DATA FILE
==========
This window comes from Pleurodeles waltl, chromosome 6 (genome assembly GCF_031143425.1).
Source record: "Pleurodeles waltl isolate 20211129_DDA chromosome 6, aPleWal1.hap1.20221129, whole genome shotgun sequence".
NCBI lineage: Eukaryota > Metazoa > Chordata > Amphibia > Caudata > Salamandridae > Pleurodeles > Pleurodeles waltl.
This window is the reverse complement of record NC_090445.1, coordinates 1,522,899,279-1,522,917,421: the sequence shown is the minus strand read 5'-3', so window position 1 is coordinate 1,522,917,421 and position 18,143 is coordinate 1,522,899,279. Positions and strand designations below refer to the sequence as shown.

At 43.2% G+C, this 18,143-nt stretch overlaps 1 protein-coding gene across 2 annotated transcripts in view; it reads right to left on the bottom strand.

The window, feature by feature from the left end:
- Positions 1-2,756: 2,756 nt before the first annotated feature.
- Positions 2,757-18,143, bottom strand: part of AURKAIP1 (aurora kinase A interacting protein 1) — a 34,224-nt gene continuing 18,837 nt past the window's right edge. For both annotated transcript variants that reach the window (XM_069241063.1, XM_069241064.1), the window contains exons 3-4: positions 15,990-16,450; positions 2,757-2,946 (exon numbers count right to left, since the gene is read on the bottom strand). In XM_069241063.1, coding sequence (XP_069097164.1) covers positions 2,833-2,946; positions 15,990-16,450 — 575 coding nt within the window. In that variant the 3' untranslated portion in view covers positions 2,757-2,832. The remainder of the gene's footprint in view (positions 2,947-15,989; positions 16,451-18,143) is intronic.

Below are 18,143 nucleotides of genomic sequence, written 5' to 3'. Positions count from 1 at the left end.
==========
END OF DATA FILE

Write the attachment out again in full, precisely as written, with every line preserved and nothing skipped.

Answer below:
This window comes from Pleurodeles waltl, chromosome 6 (genome assembly GCF_031143425.1).
Source record: "Pleurodeles waltl isolate 20211129_DDA chromosome 6, aPleWal1.hap1.20221129, whole genome shotgun sequence".
NCBI lineage: Eukaryota > Metazoa > Chordata > Amphibia > Caudata > Salamandridae > Pleurodeles > Pleurodeles waltl.
This window is the reverse complement of record NC_090445.1, coordinates 1,522,899,279-1,522,917,421: the sequence shown is the minus strand read 5'-3', so window position 1 is coordinate 1,522,917,421 and position 18,143 is coordinate 1,522,899,279. Positions and strand designations below refer to the sequence as shown.

At 43.2% G+C, this 18,143-nt stretch overlaps 1 protein-coding gene across 2 annotated transcripts in view; it reads right to left on the bottom strand.

The window, feature by feature from the left end:
- Positions 1-2,756: 2,756 nt before the first annotated feature.
- Positions 2,757-18,143, bottom strand: part of AURKAIP1 (aurora kinase A interacting protein 1) — a 34,224-nt gene continuing 18,837 nt past the window's right edge. For both annotated transcript variants that reach the window (XM_069241063.1, XM_069241064.1), the window contains exons 3-4: positions 15,990-16,450; positions 2,757-2,946 (exon numbers count right to left, since the gene is read on the bottom strand). In XM_069241063.1, coding sequence (XP_069097164.1) covers positions 2,833-2,946; positions 15,990-16,450 — 575 coding nt within the window. In that variant the 3' untranslated portion in view covers positions 2,757-2,832. The remainder of the gene's footprint in view (positions 2,947-15,989; positions 16,451-18,143) is intronic.

Below are 18,143 nucleotides of genomic sequence, written 5' to 3'. Positions count from 1 at the left end.